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NPPC testifies in support of USMCA

Mexico and Canada are the No. 2 and No. 4 export markets, respectively, for the U.S. pork industry.

Exports of U.S. pork and other American agricultural goods to Canada and Mexico are expected to grow under the new U.S.-Mexico-Canada Agreement, the National Pork Producers Council testified today at a hearing on the trade deal held by the International Trade Commission.

The Trump administration recently concluded renegotiations with Canada and Mexico on a modernized North American Free Trade Agreement — now known as the USMCA. As part of the deal’s ratification process, the ITC is providing the president, the U.S. Trade Representative and Congress with independent analysis of and information and support on the agreement.

In addition to maintaining on pork traded in North America the zero-tariff rate that was included in NAFTA, the USMCA has strong sanitary-phytosanitary provisions, including ones on plant inspection equivalence and plant auditing, that expand on rules contained in the old agreement and in the World Trade Organization’s SPS Agreement, NPPC points out.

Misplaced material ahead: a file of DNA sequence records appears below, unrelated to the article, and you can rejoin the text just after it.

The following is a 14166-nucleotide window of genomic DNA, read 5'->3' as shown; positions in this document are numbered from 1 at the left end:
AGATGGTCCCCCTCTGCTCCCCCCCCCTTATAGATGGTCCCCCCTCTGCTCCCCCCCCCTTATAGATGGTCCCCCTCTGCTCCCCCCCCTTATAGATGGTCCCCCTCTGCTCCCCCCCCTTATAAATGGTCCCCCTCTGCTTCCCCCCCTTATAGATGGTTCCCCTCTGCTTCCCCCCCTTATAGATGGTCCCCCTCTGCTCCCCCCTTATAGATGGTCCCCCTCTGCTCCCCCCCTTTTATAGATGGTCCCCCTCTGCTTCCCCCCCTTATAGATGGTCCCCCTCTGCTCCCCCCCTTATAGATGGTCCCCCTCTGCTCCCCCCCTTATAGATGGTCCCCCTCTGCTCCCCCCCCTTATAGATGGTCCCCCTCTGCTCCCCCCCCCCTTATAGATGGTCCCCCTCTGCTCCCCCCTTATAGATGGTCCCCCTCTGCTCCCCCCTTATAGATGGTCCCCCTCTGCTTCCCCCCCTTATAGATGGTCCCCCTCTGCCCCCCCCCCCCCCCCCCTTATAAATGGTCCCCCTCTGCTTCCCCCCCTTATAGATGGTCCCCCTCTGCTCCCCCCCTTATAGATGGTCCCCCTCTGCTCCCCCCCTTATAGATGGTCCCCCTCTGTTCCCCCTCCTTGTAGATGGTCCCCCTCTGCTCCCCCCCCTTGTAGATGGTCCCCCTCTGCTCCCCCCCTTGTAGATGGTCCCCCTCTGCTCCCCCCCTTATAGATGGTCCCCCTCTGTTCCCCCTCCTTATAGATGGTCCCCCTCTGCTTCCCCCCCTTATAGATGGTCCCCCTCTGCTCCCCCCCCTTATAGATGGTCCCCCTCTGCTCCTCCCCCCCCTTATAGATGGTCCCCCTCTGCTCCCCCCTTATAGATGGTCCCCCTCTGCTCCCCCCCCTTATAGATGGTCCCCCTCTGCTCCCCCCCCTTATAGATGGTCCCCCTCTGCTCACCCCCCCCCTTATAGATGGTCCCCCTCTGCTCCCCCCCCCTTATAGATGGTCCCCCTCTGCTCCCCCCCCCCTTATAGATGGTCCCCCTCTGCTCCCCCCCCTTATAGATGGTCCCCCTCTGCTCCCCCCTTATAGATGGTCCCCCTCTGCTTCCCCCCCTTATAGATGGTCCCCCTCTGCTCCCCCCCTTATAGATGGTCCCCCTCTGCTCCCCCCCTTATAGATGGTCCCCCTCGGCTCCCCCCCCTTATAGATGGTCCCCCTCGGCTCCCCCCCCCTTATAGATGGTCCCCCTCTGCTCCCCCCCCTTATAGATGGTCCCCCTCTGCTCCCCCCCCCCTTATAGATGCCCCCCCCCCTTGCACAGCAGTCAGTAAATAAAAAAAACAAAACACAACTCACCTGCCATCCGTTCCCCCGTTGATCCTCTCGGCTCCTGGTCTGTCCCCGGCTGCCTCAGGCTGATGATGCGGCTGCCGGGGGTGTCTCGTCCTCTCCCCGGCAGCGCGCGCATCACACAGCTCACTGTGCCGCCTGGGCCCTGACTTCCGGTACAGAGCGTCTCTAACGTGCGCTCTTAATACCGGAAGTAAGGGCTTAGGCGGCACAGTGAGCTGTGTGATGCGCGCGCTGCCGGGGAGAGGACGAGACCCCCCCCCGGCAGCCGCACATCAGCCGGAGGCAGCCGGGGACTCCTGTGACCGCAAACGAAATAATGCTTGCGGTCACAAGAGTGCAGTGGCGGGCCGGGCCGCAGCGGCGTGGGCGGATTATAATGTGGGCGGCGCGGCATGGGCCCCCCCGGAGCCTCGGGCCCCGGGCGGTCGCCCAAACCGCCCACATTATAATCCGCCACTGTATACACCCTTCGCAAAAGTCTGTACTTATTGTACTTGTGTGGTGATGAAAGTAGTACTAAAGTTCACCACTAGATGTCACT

“The USMCA will maintain and strengthen our strong economic ties with our North American neighbors,” testified Maria Zieba, NPPC’s director of international trade. “Preserving the North American market is particularly vital to U.S. pork producers, who have been suffering the consequences of retaliatory tariffs,” particularly duties from China and Mexico.

To take advantage of the duty-free access afforded through the USMCA, says Zieba, the 20% Mexican tariff on U.S. pork must be lifted, and for that to happen, the United States needs to resolve a dispute over — and rescind the tariff on — Mexican steel and aluminum imports.

Mexico is the No. 2 export market for the U.S. pork industry, which last year shipped more than $1.5 billion of product there. (Canada, which took nearly $793 million of U.S. pork in 2017, is the industry’s No. 4 export market.)

“NPPC calls on Congress to expeditiously pass the USMCA so that U.S. pork and other American farm products can be sent duty-free to America’s two largest export markets and so that U.S. agriculture can continue helping to boost the U.S. economy,” Zieba testified.

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